One novel I did discover and  highly recommend is 'Ghost Boy,' by Ian Lawrence. A beautiful YA novel about a boy with albinism who runs off to join a circus!  It's available on Amazon, and was recommended to me by NOAH: The National Association for Albinism and Hypopigmentation. I thank them for their help and the information on their website.

 Herewith, a scattering of other wonderful novels I recommend. Becoz of space I have only listed a few. But please write in your suggestions in the Comments space at the end of this posting.

1. FLOWERS FOR ALGERNON, Dan Keyes -  A mentally challenged man. A classic.
2. JEWEL, Brett Lott. -  A child with Down's Syndrome. Beautifully rendered.
3. HOUSE RULES, Jodi Picoult -  An autistic child. Another beauty!
4. FORREST GUMP, Winston Groom - A fantasy about an 'idiot savant.' But I loved it.
5. UNTO THE FEAST OF THESE, Alison Winfree Pickrell - A child with cerebral palsy.
6. DEN OF LIONS, same author - Asthmatic librarian and handicapped man. Wonderful!
7. ALL THE LIGHT WE CANNOT SEE, Anthony Doerr - Blind girl during WWII. Recent.
 Again, please add your suggested books in the Comments space. And I will list them in a further blog. In closing, now and then remember to stop and look around. See who might need help. Hold out your hand.

Once more, A Big Shout Out to Vince Gilligan!

And I hope you enjoy THE SOUL AJAR.  (At Amazon.)
Happy Reading, and Alohas.   Kiana


  1. Great post, Kiana! I also enjoyed The Story of Beautiful Girl by Rachel Simon! Mahalo!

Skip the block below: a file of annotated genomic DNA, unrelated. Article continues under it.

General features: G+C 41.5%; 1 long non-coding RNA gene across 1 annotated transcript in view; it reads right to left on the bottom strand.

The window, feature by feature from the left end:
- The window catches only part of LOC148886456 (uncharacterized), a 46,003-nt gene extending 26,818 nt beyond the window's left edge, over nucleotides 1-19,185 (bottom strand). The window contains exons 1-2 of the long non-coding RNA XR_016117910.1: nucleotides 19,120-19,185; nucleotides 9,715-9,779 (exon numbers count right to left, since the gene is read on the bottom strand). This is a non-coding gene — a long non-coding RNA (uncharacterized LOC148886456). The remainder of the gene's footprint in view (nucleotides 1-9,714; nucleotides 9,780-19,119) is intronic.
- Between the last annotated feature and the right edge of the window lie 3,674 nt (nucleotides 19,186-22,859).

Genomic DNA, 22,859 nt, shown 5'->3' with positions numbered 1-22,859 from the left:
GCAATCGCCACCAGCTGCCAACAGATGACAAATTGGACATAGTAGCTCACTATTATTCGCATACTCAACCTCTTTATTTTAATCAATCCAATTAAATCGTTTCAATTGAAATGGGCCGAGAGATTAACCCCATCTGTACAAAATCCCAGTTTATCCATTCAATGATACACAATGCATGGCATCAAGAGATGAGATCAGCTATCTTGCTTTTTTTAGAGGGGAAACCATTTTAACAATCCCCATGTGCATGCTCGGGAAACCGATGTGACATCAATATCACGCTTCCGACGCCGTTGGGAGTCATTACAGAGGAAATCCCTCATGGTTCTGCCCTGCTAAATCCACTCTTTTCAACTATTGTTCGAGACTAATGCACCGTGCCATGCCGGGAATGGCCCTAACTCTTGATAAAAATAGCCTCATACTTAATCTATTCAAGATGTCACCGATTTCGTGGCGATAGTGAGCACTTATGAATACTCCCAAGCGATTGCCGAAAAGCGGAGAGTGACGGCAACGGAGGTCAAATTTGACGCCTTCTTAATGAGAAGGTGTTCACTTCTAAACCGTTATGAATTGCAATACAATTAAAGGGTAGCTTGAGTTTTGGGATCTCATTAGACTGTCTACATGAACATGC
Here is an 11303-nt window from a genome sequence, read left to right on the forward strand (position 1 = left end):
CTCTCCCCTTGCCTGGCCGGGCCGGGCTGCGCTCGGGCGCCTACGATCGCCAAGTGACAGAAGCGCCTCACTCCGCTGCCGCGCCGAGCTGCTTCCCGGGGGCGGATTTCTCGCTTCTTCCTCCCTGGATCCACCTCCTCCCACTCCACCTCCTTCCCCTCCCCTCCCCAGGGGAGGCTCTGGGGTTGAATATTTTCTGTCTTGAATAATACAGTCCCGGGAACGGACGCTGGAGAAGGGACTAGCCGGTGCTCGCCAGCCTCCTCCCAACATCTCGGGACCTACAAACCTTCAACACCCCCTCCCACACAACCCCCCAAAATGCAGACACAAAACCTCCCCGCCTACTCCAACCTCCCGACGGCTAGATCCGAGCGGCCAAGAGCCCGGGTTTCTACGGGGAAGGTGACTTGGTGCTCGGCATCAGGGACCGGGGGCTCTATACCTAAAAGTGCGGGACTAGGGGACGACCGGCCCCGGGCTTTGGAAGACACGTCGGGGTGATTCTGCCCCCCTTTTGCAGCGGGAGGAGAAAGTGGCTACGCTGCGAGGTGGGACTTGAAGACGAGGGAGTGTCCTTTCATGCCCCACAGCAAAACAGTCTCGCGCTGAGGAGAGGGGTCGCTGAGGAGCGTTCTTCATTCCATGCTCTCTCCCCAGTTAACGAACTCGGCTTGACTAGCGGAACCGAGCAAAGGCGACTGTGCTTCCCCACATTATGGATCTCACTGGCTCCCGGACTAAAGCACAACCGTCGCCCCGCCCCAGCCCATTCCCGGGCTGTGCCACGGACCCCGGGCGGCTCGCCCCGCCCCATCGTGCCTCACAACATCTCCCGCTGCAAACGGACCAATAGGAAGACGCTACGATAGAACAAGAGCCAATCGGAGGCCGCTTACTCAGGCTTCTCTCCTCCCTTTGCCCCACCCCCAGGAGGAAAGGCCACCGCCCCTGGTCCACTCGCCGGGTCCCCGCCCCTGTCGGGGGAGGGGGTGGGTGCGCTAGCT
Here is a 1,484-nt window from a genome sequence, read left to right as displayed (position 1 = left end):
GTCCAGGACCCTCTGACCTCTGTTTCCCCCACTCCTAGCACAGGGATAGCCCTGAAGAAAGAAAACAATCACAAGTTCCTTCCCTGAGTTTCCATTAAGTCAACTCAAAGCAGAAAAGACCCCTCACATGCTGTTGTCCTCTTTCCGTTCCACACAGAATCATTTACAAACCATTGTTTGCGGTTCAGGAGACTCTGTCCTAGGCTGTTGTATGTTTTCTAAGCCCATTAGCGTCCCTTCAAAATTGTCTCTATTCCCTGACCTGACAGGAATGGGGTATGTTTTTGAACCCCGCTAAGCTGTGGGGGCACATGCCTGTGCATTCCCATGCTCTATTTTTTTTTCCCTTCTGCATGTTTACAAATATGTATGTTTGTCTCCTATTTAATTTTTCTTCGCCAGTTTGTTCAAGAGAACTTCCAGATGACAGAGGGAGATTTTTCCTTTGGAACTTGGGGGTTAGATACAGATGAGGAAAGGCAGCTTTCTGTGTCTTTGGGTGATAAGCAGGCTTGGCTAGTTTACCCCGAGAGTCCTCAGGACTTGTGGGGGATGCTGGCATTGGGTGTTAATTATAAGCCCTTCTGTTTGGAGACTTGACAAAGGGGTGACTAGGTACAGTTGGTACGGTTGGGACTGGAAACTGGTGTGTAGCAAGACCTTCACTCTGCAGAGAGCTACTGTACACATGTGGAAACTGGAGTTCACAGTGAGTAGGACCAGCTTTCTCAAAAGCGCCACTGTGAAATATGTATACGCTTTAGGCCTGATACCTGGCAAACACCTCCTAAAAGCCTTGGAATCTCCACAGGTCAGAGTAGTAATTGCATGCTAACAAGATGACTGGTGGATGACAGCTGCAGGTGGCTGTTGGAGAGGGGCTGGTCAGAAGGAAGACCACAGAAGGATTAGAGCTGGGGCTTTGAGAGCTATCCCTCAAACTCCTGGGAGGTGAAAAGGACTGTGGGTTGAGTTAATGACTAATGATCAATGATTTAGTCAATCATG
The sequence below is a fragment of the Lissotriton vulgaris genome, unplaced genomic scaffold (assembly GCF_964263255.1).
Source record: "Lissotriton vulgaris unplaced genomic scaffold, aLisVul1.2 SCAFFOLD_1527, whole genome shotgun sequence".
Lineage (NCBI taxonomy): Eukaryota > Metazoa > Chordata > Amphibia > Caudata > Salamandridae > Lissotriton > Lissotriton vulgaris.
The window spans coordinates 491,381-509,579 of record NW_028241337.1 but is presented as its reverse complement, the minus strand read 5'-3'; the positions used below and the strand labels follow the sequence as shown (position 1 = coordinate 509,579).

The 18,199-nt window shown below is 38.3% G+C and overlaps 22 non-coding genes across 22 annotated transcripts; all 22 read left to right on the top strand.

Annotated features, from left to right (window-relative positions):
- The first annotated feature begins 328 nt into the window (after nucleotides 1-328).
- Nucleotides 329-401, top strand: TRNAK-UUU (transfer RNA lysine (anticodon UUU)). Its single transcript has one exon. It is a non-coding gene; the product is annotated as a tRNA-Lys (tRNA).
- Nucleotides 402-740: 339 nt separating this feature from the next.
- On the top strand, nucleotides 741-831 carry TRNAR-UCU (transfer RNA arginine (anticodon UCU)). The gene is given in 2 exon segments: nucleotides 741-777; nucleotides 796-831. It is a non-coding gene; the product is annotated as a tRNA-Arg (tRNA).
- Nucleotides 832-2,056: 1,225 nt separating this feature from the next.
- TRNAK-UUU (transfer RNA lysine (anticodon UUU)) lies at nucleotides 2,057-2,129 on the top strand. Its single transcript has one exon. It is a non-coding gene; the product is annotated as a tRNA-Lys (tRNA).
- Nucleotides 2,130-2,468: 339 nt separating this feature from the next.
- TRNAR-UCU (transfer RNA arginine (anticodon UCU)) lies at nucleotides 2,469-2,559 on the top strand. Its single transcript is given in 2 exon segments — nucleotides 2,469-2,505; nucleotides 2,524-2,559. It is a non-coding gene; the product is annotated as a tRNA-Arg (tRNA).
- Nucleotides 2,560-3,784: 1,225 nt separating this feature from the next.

1. Dee, thanks so much. Is it about a handicapped girl? I will add it to my list! Hope you're writing away! Big hugs, alohas, Kiana

  2. When I wrote my novel, The Old Mermaid's Tale, I wasn't sure how people would react to a hero who had lost a limb. I had recently had a romance with a man who had lost a leg in Vietnam and his sense of isolation and being damaged affected me deeply. I used a lot of that in creating Baptiste, who remains one of the most popular characters I've ever created. PLUS I think he is also responsible for you and I becoming friends. Big plus!!!

    1. Kathleen, thanks for your comment. I didn't include "Mermaid" in the list becoz I was talking about people with congential physical or mental handicaps. I too had a character who lost his arm in my Civil War novel, The Spy Lover, but again it was not a congenital condition. By the way, Thank you, Baptiste, for bringing us together!!! Happy writing!

    2. Oh, I absolutely understand. I'm just so happy that readers love Baptiste despite his handicap. I am about halfway through THE SOUL AJAR and really love Adam. He is so tough yet so vulnerable at the same time. I remember Silas, the albino in THE DAVINCI CODE who was such a flawed character. Adam is much more sympathetic.

  3. Kathleen, Thanks for your thoughts on Adam. Baptiste in "The Old Mermaid's Tale" is one of my favorite fictional characters of all time!